Congress, the Courts, and Detention of Americans under the AUMF/NDAA

By Robert Chesney
Friday, December 2, 2011, 12:31 PM

As Raff explains below, there was one amendment to S. 1867's detainee section that made it through: Senator Feinstein's amendment stating that the bill should not be read as favoring or disfavoring an interpretation of the AUMF (or section 1031 of S. 1867) that would recognize that its detention authority extends to US citizens captured in the US or otherwise outside of Afghanistan (as I noted here, language in section 1032 otherwise would strongly imply the view that S. 1867 would resolve that question in favor of extending such authority).   In relation to this, note the following statement by Senator Feinstein, offered in the course of explaining the impact of this amendment:

So our purpose in the second amendment, number 1456, is essentially to declare a truce, to provide that section 1031 of this bill does not change existing law, whichever side’s view is the correct one. So the sponsors can read Hamdi and other authorities broadly, and opponents can read it more narrowly, and this bill does not endorse either side’s interpretation, but leaves it to the courts to decide.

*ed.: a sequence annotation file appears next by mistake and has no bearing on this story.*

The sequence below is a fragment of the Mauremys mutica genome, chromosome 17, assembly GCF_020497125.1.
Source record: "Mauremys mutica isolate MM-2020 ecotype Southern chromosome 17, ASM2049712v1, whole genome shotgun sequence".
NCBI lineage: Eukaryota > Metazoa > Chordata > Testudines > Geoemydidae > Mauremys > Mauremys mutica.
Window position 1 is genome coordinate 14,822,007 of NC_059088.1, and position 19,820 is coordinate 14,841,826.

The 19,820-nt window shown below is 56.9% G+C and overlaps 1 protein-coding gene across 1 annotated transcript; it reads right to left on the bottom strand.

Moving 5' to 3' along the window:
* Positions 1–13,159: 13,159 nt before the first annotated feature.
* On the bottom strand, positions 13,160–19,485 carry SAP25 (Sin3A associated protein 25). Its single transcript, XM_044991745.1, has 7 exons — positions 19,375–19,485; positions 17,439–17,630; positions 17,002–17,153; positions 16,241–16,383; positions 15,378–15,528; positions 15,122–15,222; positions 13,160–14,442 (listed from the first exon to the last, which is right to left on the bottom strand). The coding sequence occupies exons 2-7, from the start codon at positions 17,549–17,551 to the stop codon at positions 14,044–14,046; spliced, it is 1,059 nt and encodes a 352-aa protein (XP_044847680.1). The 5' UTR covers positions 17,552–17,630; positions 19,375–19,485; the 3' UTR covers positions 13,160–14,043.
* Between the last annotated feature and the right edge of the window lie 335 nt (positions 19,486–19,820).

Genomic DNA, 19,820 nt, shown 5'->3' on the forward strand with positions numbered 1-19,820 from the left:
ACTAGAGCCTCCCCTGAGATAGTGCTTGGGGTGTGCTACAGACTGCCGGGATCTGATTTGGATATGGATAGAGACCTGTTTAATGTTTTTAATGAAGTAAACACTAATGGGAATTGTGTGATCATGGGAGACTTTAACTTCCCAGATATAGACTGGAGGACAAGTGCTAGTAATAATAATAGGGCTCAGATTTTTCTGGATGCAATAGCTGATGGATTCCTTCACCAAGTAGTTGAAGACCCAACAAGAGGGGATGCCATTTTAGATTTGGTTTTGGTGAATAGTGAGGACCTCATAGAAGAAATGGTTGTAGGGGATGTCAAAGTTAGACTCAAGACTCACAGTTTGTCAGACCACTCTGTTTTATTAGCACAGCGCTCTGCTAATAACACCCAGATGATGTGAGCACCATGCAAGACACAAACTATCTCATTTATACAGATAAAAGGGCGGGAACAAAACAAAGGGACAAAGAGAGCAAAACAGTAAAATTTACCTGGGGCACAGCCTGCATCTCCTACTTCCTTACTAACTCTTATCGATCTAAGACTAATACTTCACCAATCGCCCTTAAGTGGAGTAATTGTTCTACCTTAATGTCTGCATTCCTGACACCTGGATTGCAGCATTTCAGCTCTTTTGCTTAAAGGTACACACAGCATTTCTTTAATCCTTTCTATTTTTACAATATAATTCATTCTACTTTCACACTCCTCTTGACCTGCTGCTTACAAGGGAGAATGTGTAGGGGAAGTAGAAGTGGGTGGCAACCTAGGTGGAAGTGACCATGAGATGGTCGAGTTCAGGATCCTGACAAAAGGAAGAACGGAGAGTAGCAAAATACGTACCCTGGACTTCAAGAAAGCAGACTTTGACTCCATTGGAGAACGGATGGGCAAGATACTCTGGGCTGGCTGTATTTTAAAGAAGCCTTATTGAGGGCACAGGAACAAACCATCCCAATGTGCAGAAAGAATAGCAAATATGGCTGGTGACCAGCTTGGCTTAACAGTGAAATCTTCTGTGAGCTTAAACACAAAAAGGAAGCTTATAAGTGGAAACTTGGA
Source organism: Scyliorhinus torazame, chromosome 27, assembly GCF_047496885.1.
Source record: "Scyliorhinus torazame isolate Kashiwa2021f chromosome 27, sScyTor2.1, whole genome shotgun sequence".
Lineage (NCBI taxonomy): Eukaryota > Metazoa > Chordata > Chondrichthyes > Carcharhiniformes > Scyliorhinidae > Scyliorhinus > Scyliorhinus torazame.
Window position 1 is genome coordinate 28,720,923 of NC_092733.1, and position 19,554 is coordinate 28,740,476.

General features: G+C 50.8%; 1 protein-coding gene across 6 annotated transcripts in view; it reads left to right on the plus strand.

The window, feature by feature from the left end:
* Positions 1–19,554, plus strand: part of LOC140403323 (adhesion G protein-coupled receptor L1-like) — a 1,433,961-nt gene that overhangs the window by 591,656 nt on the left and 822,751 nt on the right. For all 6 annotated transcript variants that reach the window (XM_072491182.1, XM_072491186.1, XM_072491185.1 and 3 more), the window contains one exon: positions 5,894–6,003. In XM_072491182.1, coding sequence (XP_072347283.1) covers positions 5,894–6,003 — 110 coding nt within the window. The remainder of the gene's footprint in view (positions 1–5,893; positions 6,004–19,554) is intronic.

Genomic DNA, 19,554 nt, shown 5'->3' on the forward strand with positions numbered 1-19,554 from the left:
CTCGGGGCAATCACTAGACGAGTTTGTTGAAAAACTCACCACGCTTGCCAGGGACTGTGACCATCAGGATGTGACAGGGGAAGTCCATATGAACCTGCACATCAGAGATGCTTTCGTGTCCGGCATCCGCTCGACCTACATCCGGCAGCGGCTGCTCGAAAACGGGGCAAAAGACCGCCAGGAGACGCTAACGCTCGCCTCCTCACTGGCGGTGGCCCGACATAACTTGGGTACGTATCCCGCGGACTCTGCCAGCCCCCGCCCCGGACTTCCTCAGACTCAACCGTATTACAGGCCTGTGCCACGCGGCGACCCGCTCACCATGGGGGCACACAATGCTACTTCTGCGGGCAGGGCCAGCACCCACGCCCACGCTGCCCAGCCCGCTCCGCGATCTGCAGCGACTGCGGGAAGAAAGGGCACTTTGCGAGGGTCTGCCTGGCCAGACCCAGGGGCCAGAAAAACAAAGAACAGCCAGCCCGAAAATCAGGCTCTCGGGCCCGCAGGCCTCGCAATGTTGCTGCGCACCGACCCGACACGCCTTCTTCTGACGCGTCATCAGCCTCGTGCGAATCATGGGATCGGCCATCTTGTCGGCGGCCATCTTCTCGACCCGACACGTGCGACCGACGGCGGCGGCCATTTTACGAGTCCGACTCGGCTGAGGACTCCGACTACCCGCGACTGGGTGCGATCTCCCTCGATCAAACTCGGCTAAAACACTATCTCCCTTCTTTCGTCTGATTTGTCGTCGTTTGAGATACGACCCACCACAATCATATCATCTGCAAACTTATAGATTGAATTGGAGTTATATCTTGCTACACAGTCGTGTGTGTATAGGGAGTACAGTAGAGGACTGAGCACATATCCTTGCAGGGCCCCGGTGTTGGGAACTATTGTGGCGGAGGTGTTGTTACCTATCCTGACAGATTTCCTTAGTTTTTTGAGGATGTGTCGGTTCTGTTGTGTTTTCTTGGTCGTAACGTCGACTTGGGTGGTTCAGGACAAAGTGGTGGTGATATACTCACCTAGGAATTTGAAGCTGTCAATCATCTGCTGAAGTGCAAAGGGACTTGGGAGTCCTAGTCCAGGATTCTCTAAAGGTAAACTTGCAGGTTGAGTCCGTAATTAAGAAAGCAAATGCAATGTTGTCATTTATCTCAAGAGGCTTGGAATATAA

Think about that last bit for a moment.  It seems to me this is quite typical of the role Congress has played in recent years in relation to detention policy.  Rather than actually state explicitly whether it wishes detention authority to extend to some circumstances or entities, the general pattern has been to simply leave in place the generic language of the AUMF (and, now, the only slightly-more-specific language of section 1031), with the government and detainee lawyers then fighting over their preferred readings and the judiciary eventually making the ultimate decision.

One can think it is good or bad to have military detention as an option for an American member of al Qaeda, the Taliban, or associated forces.  But wouldn't it be better for Congress to actually express its view on the point, with the judiciary then playing the role of determining whether the choice of Congress is compatible with the Constitution?  Don't get me wrong; I understand that the amendment was a fall-back effort in place of a failed effort to give an answer, in the negative, to the merits question.  Perhaps I'm being too picky.